In the past, Chrysler has kept plant expansions fairly quiet, beyond an initial press release. This time, the company is making no secret of its expansion of the Windsor, Ontario, minivan plant, which is to be idled for months as modernization takes place — a modernization that will increase flexibility and quality, allowing a completely new van to be built, while replacing many older machines and implementing improvements seen at Sterling Heights and other plants.

On Friday, December 26, Chrysler Canada started using a 600-ton crane to start installing 200 pieces of structural steel to create a new conveyor enclosure on the plant’s roof.

Just over 20 feet tall, the enclosure will house the plant’s new skillet line, used globally by Fiat Chrysler Automobiles. The skillet adjusts its height to ideal levels for workers, improving quality with a better line of sight while improving long-term worker health.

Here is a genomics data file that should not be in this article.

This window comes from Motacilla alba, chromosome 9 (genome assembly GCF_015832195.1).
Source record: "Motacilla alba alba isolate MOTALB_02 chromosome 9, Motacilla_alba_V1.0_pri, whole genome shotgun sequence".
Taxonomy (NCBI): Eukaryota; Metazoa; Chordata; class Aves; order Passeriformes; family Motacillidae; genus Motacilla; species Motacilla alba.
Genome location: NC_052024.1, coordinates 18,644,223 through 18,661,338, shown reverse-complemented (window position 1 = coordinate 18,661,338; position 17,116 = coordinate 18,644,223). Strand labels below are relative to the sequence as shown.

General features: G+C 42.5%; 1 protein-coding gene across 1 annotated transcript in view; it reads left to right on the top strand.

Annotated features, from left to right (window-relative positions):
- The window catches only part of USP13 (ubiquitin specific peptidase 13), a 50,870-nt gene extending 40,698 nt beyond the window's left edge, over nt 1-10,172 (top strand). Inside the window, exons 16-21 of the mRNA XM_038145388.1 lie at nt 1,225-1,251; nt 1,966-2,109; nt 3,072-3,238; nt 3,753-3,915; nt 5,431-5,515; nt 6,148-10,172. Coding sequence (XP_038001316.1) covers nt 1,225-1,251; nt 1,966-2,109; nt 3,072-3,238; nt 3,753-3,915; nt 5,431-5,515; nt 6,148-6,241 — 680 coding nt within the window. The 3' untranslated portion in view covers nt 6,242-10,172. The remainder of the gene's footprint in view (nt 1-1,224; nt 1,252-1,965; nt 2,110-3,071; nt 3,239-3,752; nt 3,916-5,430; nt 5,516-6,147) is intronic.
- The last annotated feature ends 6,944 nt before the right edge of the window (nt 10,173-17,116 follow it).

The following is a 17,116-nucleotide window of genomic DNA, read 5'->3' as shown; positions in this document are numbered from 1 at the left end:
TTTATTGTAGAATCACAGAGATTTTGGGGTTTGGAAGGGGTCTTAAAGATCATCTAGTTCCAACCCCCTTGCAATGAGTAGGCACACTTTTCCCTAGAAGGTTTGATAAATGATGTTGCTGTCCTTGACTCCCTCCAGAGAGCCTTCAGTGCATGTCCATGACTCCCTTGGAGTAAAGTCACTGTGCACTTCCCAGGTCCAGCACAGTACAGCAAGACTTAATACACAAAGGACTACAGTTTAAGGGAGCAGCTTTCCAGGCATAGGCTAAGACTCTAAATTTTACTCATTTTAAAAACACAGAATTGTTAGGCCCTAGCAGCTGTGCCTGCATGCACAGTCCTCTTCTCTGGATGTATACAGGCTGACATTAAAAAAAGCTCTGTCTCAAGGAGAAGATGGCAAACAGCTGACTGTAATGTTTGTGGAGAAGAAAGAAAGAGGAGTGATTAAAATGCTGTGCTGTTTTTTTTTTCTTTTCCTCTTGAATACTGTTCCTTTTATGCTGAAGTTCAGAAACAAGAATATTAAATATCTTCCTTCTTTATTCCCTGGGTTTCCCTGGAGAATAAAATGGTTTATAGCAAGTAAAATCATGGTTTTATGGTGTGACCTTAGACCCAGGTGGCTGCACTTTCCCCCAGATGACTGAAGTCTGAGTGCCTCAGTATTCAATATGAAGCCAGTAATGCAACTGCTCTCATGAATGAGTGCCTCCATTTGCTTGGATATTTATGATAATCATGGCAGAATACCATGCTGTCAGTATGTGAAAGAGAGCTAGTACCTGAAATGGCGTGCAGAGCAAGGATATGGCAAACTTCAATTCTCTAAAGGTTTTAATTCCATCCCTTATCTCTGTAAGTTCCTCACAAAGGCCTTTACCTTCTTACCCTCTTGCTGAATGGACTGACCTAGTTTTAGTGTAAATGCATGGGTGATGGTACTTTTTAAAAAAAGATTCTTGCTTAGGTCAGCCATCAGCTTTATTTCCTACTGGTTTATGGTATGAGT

More projects are in store for the 14 weeks of downtime, finally acknowledged as beginning in February.

The 4.4 million square feet Windsor Assembly Plant employs 4,600 employees across three shifts to produce the Dodge Grand Caravan, Chrysler Town & Country, Ram Cargo Van, and Lancia Grand Voyager. Built in 1928, it started minivan production in 1983.  In the 1990s, the plant underwent numerous changes as plant workers successfully convinced the plant manager to allow improvements in a rare case of bottom-up quality improvements; for many years, a consumer magazine recommended that buyers get vehicles from Windsor rather than similar models from the American sister plant.

In March 2014, Windsor was the first FCA North America plant to get a Silver award in World Class Manufacturing.